this week is holy, my calendar tells me, my church tells me. some wee small voice deep inside me tells me too. i don’t feel so holy of late, though. feel ragged and worn. tangled, too. like the branches that jut from my pine, the one whose trunk i stared up and into, trying to find, maybe, some sign of nesting begun.
the challenge this week, then, is to take time that feels ragged, feels spent, and see if maybe, just maybe, i can start to build holy.
perhaps, like mama bird, out collecting old string, and tatters of cloth, i can take little bits of each day. maybe even each hour, and start to weave something that feels like a soft place for my soul. my soul needs a nest, needs a roosting place. my soul needs somewhere to perch. somewhere to swell, feel full.
i walked myself into church yesterday. felt wholly alone. it wasn’t a church that whispers my name. it’s stone, piled on stone. but it’s not far from home. and it is holy week, so i thought i should be there.
i remembered the words of my mother, perhaps the lastingest words she’s ever uttered: don’t let the church get in the way of God. i gave that a try. i tried, really i did, to pay no attention to the girl next to me, a teen with tight pants and big furry boots, who kept checking her iphone for something. the time maybe. a text from a friend. i didn’t notice till later how her brother must have spent his palm sunday, shredding the palm into bits. leaving it there, in a heap on the floor, where someone not looking might step, might crush it into the slate.
instead, i listened to the story. i wept right along. i thought a lot about suffering. how the dominant metaphor here in my church is a God who suffered in ways no human should know. but i suppose there has always been solace that at least, no thanks to the dark inhuman hours of the passion of Jesus, we are not alone.
still, every year, when i listen, when i hear about thrashing and stripping and mocking, i wince, then i swallow back tears. more often than not, the tears spill anyway. i can’t hold them back. don’t want to. they sting. and shake me down deep.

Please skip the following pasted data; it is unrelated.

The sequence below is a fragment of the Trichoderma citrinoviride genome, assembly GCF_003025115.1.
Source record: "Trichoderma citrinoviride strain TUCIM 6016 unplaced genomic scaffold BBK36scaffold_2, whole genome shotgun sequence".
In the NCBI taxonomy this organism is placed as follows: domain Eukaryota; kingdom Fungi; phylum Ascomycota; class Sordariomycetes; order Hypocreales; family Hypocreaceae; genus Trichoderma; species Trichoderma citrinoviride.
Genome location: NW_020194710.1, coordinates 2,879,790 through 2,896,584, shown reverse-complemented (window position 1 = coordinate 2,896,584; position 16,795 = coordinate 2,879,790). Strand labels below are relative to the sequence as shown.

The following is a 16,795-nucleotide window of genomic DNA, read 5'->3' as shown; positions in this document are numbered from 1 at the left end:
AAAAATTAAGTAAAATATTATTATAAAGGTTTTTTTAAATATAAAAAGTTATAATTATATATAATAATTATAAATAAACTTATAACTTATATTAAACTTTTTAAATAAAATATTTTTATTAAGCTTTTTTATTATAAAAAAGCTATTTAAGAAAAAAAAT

i think, as i swipe at my wet messy cheeks, about unbearable sins, ones then, and ones now. i cannot stand, either, all the stories i read in the papers, the ones about women and children and men, all put to insufferable deaths, or just barely escaping. and living instead with the frames, endlessly looping, of the horrors that always can come.
it is a sobering start to a week in which we live it again, the betrayal, the trial, the slow march to death on a cross among sinners.
achingly, slowly, we live it again. in vigils that last for hours and hours, late nights in a church where the pews get harder and the air, always, gets thinner and staler, tougher to breathe, till you think you might wobble right down, or give up the ghost.
since i, like emily dickinson, of late, find my church more in the woods than the pews, i will do an odd dance this most holy week. i will step into the place of the candles and incense. i will hear all the stories again. i will kneel and wash the soles and the toes and the calluses, even, of a stranger. i will genuflect, and make the sign of the cross.
but i will try to make holy the hours that shroud all the church time. i will, for this one week especially, try to push back the things of the world that distract me, that pull me away from the point. and the whole heart of the matter.
i will, if i can, stop the worry about runs on the bank, and layoffs at work. i will try to forgive all the slights and cold shoulders. will, if i can, excuse the snapping of tongues, and the mists of unholiness that seep through the cracks in the door and the windows i’ve opened for air.
i will try, for starters this week, to listen for whispers of God all around me. i will look for the pure shafts of light, the ones breaking through branches.
i will collect, as much as i can, the ribbons of cloth and bits of stuffing from pillows. i will build, if i can, a fine nest. a place where my soul, once again, can roost, can give birth once again and again, to the thin-shelled belief that this time all around us–these hours, these minutes, these breaths–all are anointed, are holy.
are ours to inhale, if we just settle down and start breathing. again.
how and where does this holy week find you? i find solace in the partitioning of time, in the marking of days and weeks and seasons as holier, perhaps, than others. the challenge is to find holiness in the everyday. it is always the challenge. particularly, i find it now. how and where do you go to find a breath, a heartbeat, that you know is one that is sacred?